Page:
Lilly reprised her role as titular superhero in Ant-Man and the Wasp: Quantumania which was released in the United States on February 17, 2023.[38][39][40] On her role in the final instalment of the Ant-Man trilogy, Lilly noted that she was "really excited to have a chance to show a side of [Van Dyne] where she would make mistakes, she would be fragile, and she wouldn't always have the right answer".[30] In the film, Van Dyne is shown to be in a good place in which Lilly noted "that she's been trying to get to for a long time", having healed her relationship with her father, succeeded in saving her mother, fallen in love with Scott and is now a step-mother to Cassie.[30] With her relationship with Cassie, Van Dyne "sees her as a little girl who needs coddling or protecting".[30] Contrastingly, her relationship with her own mother at the beginning of the film is the polar opposite where Janet tires to protect Van Dyne by not letting her in.[30] After the film's release, in an interview with The Hollywood Reporter, Lilly noted that Hope didn't "change a lot in [Quantumania]" adding that "there wasn't somewhere [Van Dyne] needed to get to or go other than just to repair a little wound in her relationship with her mom".[41] Ant-Man and the Wasp: Quantumania writer, Jeff Loveness, explained that there was a scene in the film which showed Van Dyne having a son which "would've come in the 'probability storm' scene" but was cut because it "didn't fit in the flow".[42]

Wasp suit and costume design

Van Dyne (pictured) in her upgraded suit as depicted in Ant-Man and the Wasp: Quantumania (2023)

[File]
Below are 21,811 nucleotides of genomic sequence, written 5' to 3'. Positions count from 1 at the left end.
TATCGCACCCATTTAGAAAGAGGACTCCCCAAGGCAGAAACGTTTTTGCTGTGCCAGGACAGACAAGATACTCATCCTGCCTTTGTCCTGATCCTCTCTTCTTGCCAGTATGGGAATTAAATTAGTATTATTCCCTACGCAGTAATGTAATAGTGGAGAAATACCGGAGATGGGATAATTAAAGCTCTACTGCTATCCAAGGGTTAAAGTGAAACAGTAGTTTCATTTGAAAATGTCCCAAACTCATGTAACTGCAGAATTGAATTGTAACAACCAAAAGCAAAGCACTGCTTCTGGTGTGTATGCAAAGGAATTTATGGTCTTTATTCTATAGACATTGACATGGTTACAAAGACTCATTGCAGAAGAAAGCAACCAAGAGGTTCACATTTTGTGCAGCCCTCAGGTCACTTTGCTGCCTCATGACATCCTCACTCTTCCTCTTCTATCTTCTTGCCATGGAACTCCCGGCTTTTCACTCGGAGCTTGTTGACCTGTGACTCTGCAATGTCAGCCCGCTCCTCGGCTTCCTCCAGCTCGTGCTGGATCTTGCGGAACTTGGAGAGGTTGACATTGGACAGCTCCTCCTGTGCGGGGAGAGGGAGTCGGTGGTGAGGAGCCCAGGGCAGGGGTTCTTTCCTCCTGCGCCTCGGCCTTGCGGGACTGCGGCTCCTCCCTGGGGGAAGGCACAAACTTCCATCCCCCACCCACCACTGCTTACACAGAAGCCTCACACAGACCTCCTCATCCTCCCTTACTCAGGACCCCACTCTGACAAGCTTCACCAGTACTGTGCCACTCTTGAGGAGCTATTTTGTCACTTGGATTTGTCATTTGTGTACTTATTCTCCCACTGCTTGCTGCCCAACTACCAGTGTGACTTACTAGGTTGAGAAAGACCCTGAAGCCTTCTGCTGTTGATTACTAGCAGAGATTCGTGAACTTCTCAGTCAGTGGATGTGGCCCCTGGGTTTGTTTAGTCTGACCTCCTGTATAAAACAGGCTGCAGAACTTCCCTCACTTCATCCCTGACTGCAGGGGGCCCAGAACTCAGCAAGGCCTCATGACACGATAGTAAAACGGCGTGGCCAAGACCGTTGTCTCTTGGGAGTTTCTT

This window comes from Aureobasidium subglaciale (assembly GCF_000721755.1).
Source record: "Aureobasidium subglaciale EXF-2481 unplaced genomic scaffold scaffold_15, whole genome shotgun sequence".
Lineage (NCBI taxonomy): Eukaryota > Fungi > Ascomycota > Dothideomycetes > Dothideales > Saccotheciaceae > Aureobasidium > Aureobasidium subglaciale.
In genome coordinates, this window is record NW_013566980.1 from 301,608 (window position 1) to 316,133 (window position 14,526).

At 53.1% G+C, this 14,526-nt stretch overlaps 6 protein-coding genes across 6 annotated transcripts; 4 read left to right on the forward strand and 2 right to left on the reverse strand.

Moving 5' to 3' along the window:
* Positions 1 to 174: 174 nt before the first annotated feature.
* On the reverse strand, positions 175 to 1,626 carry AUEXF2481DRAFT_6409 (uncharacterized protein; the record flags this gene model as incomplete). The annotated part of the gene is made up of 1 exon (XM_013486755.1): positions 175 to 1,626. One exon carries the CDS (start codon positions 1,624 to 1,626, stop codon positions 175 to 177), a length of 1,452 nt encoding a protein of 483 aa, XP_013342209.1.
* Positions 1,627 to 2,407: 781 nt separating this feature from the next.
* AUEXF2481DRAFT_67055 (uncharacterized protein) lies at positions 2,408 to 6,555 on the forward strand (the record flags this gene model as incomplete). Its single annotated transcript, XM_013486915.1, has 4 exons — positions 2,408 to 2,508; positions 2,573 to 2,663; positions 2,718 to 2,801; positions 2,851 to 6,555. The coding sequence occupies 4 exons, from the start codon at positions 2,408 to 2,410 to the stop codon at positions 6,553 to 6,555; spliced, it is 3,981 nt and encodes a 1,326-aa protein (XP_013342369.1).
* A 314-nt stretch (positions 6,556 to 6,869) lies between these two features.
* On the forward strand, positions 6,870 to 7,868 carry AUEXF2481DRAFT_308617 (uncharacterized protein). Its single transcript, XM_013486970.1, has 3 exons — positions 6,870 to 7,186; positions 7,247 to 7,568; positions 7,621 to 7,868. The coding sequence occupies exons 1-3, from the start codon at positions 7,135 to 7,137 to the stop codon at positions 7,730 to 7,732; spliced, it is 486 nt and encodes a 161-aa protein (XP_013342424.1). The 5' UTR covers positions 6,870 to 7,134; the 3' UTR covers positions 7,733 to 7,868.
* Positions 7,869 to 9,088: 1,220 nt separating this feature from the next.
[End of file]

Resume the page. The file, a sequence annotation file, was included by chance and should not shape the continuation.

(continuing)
An unfinished version of Van Dyne's Wasp suit made its first appearance in the Ant-Man (2015) mid-credit scene.[17] It was navy blue with golden and red strips of colour around, and was not seen in full until the film's sequel in 2018.[21] The suit was called a "significant upgrade" from Lang's, can shrink Van Dyne and has wings which can retract into the back of her suit — in comparison to Ant-Man who utilises ants for aerial transport.[43] The suit also features "Wasp stinger" blasters.[43] The suit was based on drawings by concept artist Andy Park, designed by British costume designer Louise Frogley and "required a four-month period of research and development before filmmakers arrived at a satisfactory result".[44] In an interview with Screen Rant, Lilly noted that Van Dyne's suit is an upgrade from Scott Lang's suit due to the fact his suit was Hank Pym's from the 1960s.[43] Lilly also compared the suit to Iron Man's armour because both do not need buttons to activate the suit.[43][45]

Throughout the films, Van Dyne's hairstyle has seen three different changes including a bob cut, a ponytail and a pixie cut.[46] For the first film, Joanna Robinson of Vanity Fair criticised the use of Van Dyne's hairstyle saying "the most extreme thing Hope wears is that severe haircut".[17] Her ponytail, which made its debut in the second film, received critical acclaim with Mashable writer, Angie Han, noting that it was not a "fancy sci-fi updo or anything" but rather a "plain old messy ponytail, the likes of which you've seen on every long-haired woman at the gym".[46] She added,